Another means of calling for help at sea

In the last article we looked at using a marine VHF radio to call for help at sea. In this article we are going to look at another, supplementary means of distress alerting: Emergency Position Indicating Radio Beacons or EPIRBs.


The McMurdo SmartFind Plus G5 EPIRB (image courtesy of McMurdo Group)

What is an EPIRB?

An EPIRB is another means of alerting the Search and Rescue (SAR) authorities that you are in distress. It carries the same weighting as a DSC distress alert and/or voice Mayday message by radio. For large commercial and passenger carrying vessels that operate under GMDSS, it provides one of the two mandatory, independent means of distress alerting.

For all other vessels, including small commercial and leisure users, it is an alternative means of calling for help in an emergency, with the added bonus of worldwide coverage. The cost of these devices has come down in recent years and as a result, they are becoming commonplace on smaller vessels.

How does an EPIRB work?

When activated, an EPIRB works by transmitting a digital radio signal to one of the COSPAS-SARSAT network of polar-orbiting satellites. This system, a joint venture between the US, Soviet Union, Canada and France, was originally developed in the 1970s. Since its inception, it has been responsible for the rescue of over 39,000 people in over 11,000 incidents.[1]

Nowadays, all EPIRBs work on the 406Mhz frequency. Upon activation, the device will transmit a signal with a unique code, allowing SAR authorities to identify the vessel in question. It is therefore imperative that all EPIRBs are registered to the vessel on which they are located. In the UK, this is done through the Coastguard and in addition, the device must be declared on the Ship’s Radio Licence.

How do you activate an EPIRB?

SmartFind EPIRB_lifeRraft in Water (2)

In this situation, the McMurdo Smartfind G5 406Mhz EPIRB comes into it’s own (image courtesy of McMurdo Group)

EPIRBs can either be activated manually or automatically via the use of a Hydrostatic Release Unit (HRU). The latter method is mandatory for vessels operating under GMDSS and means the device will ‘float-free’ of a sinking vessel and automatically activate. The exact method of manual activation varies slighltly between manufacturers and it is crucial to be familiar with the model you use.

It is important to note that the latest advice with regards to accidental activation is to switch the EPIRB off immediately and contact the nearest coastguard or relevant authority as soon as possible.

How does an EPIRB provide your position?

Position information from an activated EPIRB can be delivered in one of two ways, depending on the model. Orbiting satellites can work out the location of the device using Doppler positioning. This relies on the principle that the frequency of the signal will change as the satellite moves over and based on the speed at which this changes, the satellite can work out how far away and in what direction the device lies. This method is accurate to within approximately 3 miles.

Alternatively, a newer generation of EPIRBs are available with a built-in GPS. When activated, these devices send a coded signal which includes their current position. This method is far more accurate, usually pinpointing the device to within approximately 50m.

What happens after an EPIRB signal is received?

When a satellite receives a signal from an EPIRB, it then relays to it one of the many earth stations dotted around the world. This signal is then passed onto the nearest Rescue Coordination Centre (RCC), who will launch the appropriate SAR service depending on the location of the casualty. If the signal has originated from a long way offshore, beyond the range of lifeboats and helicopters, then the RCC will normally turn to passing commercial traffic to effect a rescue.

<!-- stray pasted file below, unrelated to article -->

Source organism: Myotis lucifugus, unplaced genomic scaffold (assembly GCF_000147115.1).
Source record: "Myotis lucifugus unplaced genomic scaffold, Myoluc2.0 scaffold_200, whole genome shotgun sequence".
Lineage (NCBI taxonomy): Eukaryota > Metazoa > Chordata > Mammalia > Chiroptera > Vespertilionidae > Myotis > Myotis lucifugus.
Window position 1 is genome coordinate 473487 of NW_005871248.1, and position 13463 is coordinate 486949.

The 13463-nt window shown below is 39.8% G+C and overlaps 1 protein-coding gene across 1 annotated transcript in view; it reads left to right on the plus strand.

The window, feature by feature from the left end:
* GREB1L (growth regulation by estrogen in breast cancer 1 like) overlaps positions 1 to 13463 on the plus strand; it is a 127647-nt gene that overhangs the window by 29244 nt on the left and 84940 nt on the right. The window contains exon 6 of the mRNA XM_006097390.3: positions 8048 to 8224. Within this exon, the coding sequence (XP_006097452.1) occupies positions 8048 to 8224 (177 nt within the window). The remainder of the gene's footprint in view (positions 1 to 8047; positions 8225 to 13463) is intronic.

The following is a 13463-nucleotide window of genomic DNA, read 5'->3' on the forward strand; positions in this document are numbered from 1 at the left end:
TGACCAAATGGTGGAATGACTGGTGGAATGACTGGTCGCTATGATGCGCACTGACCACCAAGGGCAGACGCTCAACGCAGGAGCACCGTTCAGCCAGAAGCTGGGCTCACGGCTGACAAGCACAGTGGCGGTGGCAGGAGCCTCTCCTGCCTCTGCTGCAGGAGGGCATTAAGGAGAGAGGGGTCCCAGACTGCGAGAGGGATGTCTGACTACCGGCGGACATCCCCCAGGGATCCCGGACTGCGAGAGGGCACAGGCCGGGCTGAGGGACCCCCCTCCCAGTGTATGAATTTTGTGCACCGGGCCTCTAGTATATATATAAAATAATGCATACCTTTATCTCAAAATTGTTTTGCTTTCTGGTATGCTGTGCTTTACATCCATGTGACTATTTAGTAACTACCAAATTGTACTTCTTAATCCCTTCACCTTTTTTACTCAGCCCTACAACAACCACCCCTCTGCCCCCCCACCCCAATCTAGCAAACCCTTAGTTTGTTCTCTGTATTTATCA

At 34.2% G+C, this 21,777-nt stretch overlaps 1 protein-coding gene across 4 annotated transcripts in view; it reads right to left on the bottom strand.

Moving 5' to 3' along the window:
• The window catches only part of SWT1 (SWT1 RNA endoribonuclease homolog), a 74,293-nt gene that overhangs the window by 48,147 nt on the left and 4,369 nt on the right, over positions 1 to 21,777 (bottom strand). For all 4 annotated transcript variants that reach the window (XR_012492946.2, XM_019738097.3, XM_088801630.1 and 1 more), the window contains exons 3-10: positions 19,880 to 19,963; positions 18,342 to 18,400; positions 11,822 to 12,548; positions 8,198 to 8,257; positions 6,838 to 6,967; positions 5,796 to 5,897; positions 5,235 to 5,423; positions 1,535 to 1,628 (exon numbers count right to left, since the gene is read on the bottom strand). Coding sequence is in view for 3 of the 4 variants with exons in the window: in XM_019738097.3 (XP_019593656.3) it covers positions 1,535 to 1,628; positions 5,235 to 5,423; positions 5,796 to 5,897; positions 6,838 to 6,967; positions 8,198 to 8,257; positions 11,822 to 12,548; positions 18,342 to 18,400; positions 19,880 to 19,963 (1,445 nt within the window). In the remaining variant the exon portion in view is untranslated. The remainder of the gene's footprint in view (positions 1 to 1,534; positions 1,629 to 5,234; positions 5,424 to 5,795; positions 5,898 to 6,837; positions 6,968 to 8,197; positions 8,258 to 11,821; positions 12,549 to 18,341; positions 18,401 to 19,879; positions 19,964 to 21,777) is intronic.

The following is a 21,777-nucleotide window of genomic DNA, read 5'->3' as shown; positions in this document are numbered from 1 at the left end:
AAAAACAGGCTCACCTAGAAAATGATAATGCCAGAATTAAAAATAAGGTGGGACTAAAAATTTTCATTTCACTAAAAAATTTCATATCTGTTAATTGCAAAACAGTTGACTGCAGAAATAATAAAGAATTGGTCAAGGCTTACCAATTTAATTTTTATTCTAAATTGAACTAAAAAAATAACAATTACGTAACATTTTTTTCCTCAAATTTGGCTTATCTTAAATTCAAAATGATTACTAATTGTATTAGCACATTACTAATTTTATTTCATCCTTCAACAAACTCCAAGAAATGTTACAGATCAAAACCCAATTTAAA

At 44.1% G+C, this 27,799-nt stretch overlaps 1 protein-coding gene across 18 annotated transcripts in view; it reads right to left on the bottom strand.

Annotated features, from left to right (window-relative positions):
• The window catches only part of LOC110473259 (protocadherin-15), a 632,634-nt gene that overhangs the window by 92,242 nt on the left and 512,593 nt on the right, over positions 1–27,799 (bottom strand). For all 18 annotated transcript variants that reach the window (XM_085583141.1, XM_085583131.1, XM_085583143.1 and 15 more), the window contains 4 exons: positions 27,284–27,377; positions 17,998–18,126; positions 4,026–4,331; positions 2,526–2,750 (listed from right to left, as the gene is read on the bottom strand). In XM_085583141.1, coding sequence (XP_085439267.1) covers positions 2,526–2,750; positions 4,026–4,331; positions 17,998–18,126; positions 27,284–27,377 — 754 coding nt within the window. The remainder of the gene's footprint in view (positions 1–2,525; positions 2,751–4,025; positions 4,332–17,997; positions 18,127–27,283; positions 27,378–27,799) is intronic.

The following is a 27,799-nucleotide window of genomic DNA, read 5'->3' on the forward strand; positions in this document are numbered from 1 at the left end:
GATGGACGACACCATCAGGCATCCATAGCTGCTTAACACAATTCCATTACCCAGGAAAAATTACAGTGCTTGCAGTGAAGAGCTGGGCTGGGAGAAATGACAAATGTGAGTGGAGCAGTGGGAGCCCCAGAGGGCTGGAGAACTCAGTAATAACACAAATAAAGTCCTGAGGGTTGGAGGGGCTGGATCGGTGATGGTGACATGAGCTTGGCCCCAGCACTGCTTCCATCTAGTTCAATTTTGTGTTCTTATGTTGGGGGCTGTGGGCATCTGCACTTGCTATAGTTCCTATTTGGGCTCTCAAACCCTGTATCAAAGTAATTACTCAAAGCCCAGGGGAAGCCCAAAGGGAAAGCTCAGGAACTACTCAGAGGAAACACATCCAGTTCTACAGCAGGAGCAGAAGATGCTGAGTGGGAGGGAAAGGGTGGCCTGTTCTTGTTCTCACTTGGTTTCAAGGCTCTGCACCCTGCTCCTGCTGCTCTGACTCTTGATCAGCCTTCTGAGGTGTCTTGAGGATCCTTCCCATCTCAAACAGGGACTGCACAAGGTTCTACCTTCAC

Although all EPIRBs now transmit on the 406Mhz frequency, most devices also transmit a secondary signal on the older 121.5Mhz frequency. This allows SAR services, such as lifeboats and helicopters, to ‘home-in’ on the casualty using their radio direction finding equipment. In addition, EPIRBs normally float and have a bright, white flashing light, in order to aid location at night.

Personal Locator Beacons

McMurdo 220-PLB

I carry my McMurdo Fast Find 220 Personal Locator Beacon on my person at all times when at sea (image courtesy of McMurdo Group)

In recent years, the use of Personal Locator Beacons (PLBs) has become more common. These are in effect mini-EPIRBs; the difference being they are registered to an individual rather than a vessel. Small enough to be carried on your person, they operate on exactly the same system as the larger EPIRBs but generally with reduced battery life.

In addition, PLBs contain a built-in GPS, allowing very accurate position information to be included in any distress signal. In 2012, in line with other countries, the law was relaxed in the UK to allow the use of PLBs over land. It is important to note that unlike some EPIRBs, all PLBs have to manually activated by the user.

FastFind 220 PLB_lifejacket

Carrying a PLB, your chances of rescue in this situation increase dramatically. It is importnat to keep the antenna as upright as possible and make sure the internal GPS atenna has a clear veiw of the sky (image courtesy of McMurdo Group)


EPIRBs are an alternative and highly recommended means of alerting people to your distress at sea (and in the case of PLBs, over land as well). They have the advantage of offering truly global coverage and especially those with built-in GPS, highly accurate position information. Anybody who puts to sea should seriously consider carrying such a device, in addition to marine radio.

Note- thanks to McMurdo Group UK for the use of the images in this article

[1] As of December 2014, according to

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